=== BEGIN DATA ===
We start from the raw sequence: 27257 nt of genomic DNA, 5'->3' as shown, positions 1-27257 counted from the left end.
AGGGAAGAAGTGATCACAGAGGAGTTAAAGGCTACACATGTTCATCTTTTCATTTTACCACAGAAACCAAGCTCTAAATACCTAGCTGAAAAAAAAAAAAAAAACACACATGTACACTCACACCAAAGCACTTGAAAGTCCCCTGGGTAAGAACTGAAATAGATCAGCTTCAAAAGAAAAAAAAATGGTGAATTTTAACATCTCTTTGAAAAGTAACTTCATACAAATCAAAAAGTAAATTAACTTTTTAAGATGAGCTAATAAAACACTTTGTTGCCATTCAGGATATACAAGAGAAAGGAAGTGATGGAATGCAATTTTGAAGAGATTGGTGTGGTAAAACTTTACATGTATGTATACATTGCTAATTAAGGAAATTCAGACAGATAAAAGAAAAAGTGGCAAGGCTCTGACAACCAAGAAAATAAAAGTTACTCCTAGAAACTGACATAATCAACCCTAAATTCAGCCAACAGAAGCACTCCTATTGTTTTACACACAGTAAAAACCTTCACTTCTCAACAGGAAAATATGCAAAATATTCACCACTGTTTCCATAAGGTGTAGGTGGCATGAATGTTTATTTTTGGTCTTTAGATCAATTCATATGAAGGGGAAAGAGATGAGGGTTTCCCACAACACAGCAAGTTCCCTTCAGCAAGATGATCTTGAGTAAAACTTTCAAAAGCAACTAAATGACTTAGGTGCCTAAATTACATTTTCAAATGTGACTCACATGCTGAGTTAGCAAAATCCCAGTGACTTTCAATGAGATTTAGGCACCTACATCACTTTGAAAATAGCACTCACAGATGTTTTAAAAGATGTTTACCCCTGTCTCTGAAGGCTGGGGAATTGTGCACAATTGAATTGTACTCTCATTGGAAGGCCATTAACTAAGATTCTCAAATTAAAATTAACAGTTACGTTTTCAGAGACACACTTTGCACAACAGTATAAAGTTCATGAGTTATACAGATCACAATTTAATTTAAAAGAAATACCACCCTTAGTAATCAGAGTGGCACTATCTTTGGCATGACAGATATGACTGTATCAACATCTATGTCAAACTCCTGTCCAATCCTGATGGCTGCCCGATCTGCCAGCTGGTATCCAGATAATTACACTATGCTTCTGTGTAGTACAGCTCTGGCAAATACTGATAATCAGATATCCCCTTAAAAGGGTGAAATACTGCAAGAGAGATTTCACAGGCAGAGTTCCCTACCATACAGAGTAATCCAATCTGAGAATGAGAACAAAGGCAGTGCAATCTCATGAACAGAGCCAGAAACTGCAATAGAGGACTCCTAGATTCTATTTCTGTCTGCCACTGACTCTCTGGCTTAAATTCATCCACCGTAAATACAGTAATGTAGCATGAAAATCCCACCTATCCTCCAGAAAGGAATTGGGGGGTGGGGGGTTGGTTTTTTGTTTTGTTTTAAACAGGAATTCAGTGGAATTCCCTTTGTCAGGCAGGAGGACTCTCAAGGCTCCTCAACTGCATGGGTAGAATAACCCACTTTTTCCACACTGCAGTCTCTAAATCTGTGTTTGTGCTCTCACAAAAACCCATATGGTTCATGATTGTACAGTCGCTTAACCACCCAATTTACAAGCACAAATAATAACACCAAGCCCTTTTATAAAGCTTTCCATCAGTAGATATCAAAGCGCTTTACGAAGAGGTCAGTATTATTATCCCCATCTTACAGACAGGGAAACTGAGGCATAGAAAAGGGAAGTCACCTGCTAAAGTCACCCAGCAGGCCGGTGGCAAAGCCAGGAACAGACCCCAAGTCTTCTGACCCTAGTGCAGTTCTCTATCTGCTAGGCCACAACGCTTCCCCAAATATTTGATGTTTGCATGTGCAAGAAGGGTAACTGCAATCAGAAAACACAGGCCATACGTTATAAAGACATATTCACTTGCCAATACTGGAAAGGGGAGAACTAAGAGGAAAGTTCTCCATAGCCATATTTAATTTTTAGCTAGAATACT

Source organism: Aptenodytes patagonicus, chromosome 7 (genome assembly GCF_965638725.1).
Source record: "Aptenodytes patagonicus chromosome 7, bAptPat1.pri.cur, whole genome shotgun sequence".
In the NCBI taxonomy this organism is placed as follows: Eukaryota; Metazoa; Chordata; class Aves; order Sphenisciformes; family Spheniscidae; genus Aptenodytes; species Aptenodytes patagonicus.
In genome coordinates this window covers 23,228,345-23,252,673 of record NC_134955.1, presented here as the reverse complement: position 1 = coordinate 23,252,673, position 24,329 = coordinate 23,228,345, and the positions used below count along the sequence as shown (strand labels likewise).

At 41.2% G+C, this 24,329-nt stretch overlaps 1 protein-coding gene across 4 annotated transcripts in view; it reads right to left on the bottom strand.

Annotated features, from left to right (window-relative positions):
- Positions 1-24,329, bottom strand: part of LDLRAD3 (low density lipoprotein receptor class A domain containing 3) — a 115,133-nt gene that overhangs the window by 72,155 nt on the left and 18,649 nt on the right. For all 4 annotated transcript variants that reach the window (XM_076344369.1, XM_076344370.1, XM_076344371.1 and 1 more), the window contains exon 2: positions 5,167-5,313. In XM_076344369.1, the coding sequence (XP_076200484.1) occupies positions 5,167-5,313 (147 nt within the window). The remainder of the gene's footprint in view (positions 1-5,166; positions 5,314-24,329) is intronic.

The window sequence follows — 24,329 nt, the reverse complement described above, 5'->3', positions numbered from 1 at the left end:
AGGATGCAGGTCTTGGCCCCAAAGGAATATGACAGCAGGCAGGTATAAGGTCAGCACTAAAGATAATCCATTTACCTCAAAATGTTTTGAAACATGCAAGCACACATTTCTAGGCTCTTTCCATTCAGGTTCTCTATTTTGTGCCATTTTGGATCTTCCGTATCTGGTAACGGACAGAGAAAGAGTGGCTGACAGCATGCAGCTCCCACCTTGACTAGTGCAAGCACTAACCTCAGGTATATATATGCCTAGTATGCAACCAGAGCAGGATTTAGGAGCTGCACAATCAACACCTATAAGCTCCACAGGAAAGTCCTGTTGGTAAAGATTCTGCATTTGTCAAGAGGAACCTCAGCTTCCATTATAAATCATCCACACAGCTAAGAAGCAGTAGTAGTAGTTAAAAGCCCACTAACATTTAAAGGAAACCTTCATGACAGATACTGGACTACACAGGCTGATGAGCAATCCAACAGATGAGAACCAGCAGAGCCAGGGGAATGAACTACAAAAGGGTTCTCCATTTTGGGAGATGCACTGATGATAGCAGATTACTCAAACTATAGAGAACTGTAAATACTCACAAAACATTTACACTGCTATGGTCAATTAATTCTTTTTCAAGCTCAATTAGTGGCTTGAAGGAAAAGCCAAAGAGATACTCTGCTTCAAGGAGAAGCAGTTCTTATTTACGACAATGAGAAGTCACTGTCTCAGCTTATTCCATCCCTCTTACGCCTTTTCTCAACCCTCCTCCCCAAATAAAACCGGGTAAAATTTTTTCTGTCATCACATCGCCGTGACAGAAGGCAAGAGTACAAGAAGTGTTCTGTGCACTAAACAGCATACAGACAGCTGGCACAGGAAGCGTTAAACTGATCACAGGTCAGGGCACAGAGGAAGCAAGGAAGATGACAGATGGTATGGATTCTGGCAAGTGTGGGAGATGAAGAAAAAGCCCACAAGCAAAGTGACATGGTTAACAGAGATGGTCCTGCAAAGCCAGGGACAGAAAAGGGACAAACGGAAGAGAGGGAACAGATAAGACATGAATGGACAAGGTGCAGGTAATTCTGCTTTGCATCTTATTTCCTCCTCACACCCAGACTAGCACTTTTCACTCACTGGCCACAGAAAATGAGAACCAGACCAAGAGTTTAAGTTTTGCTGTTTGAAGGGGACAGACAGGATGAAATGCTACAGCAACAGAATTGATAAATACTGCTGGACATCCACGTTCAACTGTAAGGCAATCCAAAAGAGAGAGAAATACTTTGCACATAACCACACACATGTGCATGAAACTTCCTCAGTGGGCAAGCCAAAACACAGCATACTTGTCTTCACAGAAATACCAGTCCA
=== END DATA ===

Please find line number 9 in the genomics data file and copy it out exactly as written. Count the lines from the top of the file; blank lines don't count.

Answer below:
- Positions 1-24,329, bottom strand: part of LDLRAD3 (low density lipoprotein receptor class A domain containing 3) — a 115,133-nt gene that overhangs the window by 72,155 nt on the left and 18,649 nt on the right. For all 4 annotated transcript variants that reach the window (XM_076344369.1, XM_076344370.1, XM_076344371.1 and 1 more), the window contains exon 2: positions 5,167-5,313. In XM_076344369.1, the coding sequence (XP_076200484.1) occupies positions 5,167-5,313 (147 nt within the window). The remainder of the gene's footprint in view (positions 1-5,166; positions 5,314-24,329) is intronic.